Do you want to be that student? The one who has really good ideas but somehow always distracts the professor with tiny mistakes? Misused phrases really stand out in an academic paper. Here are some commonly misused phrases.
Most people write “all intensive purposes,” which is the incorrect version of this phrase.
Example: “For all intents and purposes, a delicious sandwich is always better than a disgusting sandwich.”
Make sure you are using the right spelling of “peace” instead of writing “piece of mind.” People don’t want a piece of your mind.
Example: “If you could please label the delicious sandwiches in the refrigerator with my name, it would really give me peace of mind that no one will eat them.”
The incorrect version of this phrase is “case and point,” which separates “case” and “point” to make them two separate nouns. Don’t do that.
Example: “Case in point, the healthiness of a disgusting sandwich is incomparable to the wonderful goodness of a delicious sandwich.”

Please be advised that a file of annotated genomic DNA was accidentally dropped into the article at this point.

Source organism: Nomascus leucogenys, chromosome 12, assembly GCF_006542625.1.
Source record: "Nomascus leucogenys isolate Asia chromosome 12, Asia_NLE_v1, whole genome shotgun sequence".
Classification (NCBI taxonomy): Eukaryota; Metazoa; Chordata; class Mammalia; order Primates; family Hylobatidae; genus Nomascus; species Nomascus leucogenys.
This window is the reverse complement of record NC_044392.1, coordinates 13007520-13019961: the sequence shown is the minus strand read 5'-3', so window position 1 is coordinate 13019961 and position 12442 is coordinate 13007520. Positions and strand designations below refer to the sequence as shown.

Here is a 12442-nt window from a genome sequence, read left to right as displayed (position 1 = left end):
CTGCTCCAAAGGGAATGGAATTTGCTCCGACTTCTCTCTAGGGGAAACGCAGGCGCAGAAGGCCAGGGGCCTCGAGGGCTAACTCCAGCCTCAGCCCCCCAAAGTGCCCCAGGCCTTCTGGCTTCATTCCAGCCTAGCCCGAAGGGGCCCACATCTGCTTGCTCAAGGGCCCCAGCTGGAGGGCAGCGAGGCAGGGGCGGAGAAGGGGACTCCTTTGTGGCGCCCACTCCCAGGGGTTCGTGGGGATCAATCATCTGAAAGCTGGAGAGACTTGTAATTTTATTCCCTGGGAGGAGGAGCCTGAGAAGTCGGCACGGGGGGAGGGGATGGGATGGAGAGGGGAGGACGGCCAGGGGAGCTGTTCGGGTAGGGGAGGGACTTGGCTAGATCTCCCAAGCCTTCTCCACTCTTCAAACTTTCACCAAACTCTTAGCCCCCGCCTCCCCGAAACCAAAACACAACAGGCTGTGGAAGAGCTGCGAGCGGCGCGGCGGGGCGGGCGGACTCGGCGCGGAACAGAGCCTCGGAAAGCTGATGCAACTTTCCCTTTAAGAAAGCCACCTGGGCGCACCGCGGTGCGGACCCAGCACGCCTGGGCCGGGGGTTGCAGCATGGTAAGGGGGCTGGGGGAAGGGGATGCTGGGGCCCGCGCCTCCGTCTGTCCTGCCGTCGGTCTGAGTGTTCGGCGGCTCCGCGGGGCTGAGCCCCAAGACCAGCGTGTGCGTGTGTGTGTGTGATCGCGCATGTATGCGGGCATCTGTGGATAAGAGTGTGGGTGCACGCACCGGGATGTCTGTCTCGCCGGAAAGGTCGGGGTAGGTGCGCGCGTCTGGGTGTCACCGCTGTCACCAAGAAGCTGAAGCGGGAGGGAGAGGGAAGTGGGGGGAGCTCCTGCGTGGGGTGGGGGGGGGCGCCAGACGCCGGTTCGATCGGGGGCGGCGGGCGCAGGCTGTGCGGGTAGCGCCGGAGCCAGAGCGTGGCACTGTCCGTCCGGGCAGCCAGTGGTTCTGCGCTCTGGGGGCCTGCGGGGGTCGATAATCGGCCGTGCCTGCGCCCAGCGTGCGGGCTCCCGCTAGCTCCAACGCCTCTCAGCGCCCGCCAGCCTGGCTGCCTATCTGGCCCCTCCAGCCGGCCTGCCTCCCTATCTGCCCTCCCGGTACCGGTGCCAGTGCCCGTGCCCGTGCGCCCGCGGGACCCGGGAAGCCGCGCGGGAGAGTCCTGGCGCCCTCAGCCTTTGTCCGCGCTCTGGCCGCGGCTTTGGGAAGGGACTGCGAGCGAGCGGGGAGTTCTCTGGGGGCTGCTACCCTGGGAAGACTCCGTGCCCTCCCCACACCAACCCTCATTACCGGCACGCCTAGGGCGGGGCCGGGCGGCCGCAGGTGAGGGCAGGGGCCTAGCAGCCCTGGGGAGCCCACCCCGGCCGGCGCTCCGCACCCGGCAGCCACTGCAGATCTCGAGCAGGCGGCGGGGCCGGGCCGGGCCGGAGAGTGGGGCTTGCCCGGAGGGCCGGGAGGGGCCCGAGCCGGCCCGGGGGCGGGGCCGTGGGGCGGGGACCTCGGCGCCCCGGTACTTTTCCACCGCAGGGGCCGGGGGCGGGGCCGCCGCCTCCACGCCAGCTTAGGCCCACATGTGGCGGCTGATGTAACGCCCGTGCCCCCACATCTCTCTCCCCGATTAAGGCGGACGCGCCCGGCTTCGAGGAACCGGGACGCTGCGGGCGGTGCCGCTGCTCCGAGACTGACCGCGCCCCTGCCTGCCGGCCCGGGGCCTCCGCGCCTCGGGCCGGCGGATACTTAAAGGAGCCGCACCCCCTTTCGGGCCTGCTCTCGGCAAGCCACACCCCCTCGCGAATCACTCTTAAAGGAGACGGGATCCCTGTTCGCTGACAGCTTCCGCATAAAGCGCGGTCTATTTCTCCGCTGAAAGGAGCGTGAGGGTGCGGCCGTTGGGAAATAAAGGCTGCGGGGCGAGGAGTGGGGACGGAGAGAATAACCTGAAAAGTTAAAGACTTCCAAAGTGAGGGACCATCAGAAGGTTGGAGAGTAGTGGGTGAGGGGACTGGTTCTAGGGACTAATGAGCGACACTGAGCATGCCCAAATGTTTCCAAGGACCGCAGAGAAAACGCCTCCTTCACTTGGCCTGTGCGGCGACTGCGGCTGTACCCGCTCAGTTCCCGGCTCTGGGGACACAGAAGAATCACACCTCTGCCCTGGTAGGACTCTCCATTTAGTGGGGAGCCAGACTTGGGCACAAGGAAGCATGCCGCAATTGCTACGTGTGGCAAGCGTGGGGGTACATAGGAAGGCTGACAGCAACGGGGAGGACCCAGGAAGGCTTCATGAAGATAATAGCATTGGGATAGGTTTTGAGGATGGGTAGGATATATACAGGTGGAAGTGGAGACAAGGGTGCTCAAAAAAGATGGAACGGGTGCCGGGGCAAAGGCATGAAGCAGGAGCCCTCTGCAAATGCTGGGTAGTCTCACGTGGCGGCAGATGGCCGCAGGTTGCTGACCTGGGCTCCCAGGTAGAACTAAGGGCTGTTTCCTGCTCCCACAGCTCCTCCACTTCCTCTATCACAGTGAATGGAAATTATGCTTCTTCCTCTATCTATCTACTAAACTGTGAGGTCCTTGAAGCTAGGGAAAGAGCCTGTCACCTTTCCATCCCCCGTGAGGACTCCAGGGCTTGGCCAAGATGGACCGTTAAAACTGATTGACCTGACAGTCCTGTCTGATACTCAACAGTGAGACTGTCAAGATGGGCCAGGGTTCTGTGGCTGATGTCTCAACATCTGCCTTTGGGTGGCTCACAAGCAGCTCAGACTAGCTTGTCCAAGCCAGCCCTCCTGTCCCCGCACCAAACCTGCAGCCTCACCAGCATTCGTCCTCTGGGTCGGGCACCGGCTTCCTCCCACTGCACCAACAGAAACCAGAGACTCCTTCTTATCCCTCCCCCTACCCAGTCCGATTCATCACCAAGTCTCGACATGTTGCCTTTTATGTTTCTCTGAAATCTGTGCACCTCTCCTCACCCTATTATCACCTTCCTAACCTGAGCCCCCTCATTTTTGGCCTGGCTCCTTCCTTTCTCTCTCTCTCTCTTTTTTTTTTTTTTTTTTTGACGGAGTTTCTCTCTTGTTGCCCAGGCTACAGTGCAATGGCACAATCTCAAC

Please make sure you’re not saying “on accident.” The right preposition here makes a world of difference.
Example: “My mother ate my delicious sandwich by accident.”
“Suppose to” is incorrect. Make sure to keep the “d” at the end of the word in this case.
Example: “You were not supposed to eat the delicious sandwich in the fridge that had my name on it!!”
“Should of” just doesn’t make sense.
Example: “I knew I should have watched my delicious sandwich more closely.”
“Irregardless” is the incorrect version of this phrase (and should light up with a beautiful red underline when you type it into your Microsoft Word because it is wrong). It’s also a double negative.
Example: “Regardless of whether or not my mother ate my delicious sandwich, I needed to pack my lunch.”